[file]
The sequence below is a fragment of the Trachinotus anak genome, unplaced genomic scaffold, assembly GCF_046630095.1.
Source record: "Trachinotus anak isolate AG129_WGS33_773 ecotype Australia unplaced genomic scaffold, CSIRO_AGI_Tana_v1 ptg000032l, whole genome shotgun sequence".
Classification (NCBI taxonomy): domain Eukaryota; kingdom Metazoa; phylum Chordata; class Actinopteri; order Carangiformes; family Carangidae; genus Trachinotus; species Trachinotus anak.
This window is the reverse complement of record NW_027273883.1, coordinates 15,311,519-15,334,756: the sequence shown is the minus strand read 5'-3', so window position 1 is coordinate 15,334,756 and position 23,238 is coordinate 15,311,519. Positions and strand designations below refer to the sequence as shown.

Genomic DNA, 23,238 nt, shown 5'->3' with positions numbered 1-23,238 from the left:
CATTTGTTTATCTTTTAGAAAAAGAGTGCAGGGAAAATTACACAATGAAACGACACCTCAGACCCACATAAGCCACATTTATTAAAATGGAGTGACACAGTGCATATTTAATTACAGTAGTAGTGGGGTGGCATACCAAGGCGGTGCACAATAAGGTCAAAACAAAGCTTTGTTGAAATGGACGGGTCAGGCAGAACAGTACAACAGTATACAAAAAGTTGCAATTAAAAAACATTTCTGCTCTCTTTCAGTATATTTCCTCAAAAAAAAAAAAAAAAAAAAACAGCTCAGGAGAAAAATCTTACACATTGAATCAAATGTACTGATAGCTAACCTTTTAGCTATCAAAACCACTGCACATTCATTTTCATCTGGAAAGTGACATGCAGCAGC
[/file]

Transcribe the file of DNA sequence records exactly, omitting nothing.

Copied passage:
The sequence below is a fragment of the Trachinotus anak genome, unplaced genomic scaffold, assembly GCF_046630095.1.
Source record: "Trachinotus anak isolate AG129_WGS33_773 ecotype Australia unplaced genomic scaffold, CSIRO_AGI_Tana_v1 ptg000032l, whole genome shotgun sequence".
Classification (NCBI taxonomy): domain Eukaryota; kingdom Metazoa; phylum Chordata; class Actinopteri; order Carangiformes; family Carangidae; genus Trachinotus; species Trachinotus anak.
This window is the reverse complement of record NW_027273883.1, coordinates 15,311,519-15,334,756: the sequence shown is the minus strand read 5'-3', so window position 1 is coordinate 15,334,756 and position 23,238 is coordinate 15,311,519. Positions and strand designations below refer to the sequence as shown.

Genomic DNA, 23,238 nt, shown 5'->3' with positions numbered 1-23,238 from the left:
CATTTGTTTATCTTTTAGAAAAAGAGTGCAGGGAAAATTACACAATGAAACGACACCTCAGACCCACATAAGCCACATTTATTAAAATGGAGTGACACAGTGCATATTTAATTACAGTAGTAGTGGGGTGGCATACCAAGGCGGTGCACAATAAGGTCAAAACAAAGCTTTGTTGAAATGGACGGGTCAGGCAGAACAGTACAACAGTATACAAAAAGTTGCAATTAAAAAACATTTCTGCTCTCTTTCAGTATATTTCCTCAAAAAAAAAAAAAAAAAAAAACAGCTCAGGAGAAAAATCTTACACATTGAATCAAATGTACTGATAGCTAACCTTTTAGCTATCAAAACCACTGCACATTCATTTTCATCTGGAAAGTGACATGCAGCAGC